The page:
Beet sugar is primarily produced in northern Europe, including northern France, Belgium, the Netherlands, Germany, and Poland. Drought and the beet yellow virus disease contributed significantly to the decline of European sugar production in the previous year.

4. Thailand

Sugar cane is one of Thailand’s most important crops, and the country is now rebounding from a drought that badly hurt its production in the 2020-2021 crop year. Production in 2022-2023 is expected to reach 10.5 million tons, a slight increase over the previous year.

Thailand exports most of its sugar production and actually ranks second in the world (after Brazil) as an exporter.

For the 2021–2022 crop year, sugar cane production for Thailand is forecast to increase to 90 million metric tons, up 43% from 2019/2020. Domestic Thai sugar consumption is increasing, further reducing the country’s export earnings from sugar.

5. China

China’s sugar production is expected to rise by 400,000 tons to 10.1 million tons with the 2022-2023 harvest.

Although China is one of the world’s largest sugar producers, it is a net importer of sugar and domestic demand for sugar has grown significantly during the past few decades. Historically, there has been a large gap between domestic prices, which are held high by the Chinese government to support its farmers, and international sugar prices, which have been falling.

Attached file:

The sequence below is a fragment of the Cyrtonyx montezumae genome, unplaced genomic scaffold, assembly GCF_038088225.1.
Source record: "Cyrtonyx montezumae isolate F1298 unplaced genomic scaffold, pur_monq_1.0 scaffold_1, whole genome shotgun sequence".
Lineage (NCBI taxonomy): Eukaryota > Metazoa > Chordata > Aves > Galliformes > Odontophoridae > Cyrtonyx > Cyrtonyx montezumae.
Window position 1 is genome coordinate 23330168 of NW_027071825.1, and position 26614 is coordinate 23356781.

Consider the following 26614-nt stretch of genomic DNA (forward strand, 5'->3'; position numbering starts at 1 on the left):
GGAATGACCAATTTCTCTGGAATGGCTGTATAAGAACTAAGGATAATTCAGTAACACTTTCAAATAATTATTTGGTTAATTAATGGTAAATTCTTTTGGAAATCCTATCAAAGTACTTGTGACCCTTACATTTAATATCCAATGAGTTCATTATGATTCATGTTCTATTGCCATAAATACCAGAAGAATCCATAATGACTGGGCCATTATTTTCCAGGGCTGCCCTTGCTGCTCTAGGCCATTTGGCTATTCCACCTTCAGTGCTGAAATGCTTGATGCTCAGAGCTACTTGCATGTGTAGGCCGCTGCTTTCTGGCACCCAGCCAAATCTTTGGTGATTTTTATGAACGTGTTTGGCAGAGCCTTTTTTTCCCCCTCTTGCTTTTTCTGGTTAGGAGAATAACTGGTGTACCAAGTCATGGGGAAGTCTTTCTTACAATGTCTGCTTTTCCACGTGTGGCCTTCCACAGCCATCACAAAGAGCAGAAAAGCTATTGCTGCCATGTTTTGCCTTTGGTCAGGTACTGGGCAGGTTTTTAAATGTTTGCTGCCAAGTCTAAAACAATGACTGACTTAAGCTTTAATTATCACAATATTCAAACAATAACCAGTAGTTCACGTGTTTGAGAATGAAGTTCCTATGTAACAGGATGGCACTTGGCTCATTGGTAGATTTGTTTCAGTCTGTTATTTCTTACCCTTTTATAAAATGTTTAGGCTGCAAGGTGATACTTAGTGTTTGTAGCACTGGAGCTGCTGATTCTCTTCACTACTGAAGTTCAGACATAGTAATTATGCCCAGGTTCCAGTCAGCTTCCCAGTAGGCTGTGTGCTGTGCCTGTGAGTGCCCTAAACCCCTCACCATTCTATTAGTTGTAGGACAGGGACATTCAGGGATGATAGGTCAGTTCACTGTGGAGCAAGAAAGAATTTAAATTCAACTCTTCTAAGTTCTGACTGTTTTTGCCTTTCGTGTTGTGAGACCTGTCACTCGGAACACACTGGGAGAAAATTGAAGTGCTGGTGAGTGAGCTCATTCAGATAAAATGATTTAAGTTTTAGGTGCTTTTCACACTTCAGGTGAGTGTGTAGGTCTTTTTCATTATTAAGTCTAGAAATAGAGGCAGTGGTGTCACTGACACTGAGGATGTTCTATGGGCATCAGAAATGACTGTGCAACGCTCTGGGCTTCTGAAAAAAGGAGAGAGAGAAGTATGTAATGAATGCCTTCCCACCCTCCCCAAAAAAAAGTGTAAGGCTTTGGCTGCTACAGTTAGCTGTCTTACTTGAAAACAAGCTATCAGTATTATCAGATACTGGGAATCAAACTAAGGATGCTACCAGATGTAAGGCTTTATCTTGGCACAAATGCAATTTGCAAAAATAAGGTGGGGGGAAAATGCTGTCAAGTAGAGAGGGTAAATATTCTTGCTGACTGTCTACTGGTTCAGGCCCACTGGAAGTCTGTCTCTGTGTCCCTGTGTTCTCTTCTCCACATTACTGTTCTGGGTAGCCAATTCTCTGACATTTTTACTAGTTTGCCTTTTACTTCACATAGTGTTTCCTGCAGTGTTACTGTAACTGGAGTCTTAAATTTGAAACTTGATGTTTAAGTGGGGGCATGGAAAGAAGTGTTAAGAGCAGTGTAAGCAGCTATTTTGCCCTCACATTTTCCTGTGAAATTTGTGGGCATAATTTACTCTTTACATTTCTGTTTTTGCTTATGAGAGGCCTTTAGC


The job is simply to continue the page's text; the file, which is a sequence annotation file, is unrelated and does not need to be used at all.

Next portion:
The Chinese domestic sugar sector has had difficulty competing internationally. It has higher production costs for sugar than some of its foreign competitors. China allows for 1.95 million tons of sugar imports a year at a tariff of 15% due to an agreement with the World Trade Organization. Imports beyond that amount are subject to higher tariffs of 50% and require extra permits.

For several years, China even added to that 50% tariff. In 2019–2020, the total tariff for imports over the allowed quota was 85% or even 95%. The tariffs expired in May 2020, and China did not renew them, so they returned to 50%.

How Is Sugar Made?

Sugar is made by extracting the juice of sugar beet or sugar cane plants.

With slight variations in production, this juice can be made into white or brown sugar and can be made into granulated, powdered, or superfine crystals. Some of these variations are available only to the food industry and aren’t carried by supermarkets.

Is Sucrose the Same Thing as Sugar?

Sucrose is the chemical name for sugar. Sucrose is a simple carbohydrate that is produced naturally in all plants.

Sugar beets and sugar cane have the greatest quantities of sucrose of all plants, which is why they are used to produce the processed sugar used around the world.

Is Corn Sugar Really Sugar?

The differences are minor.

Corn naturally contains a lot of starch. This cornstarch is extracted from the plant and made into a solid form of sugar. The cornstarch is glucose, which is transformed by processing into dextrose. Additional processing with an enzyme called sucrase results in high fructose corn syrup, a product widely used in commercial food products. One difference: Corn sugar is always liquid.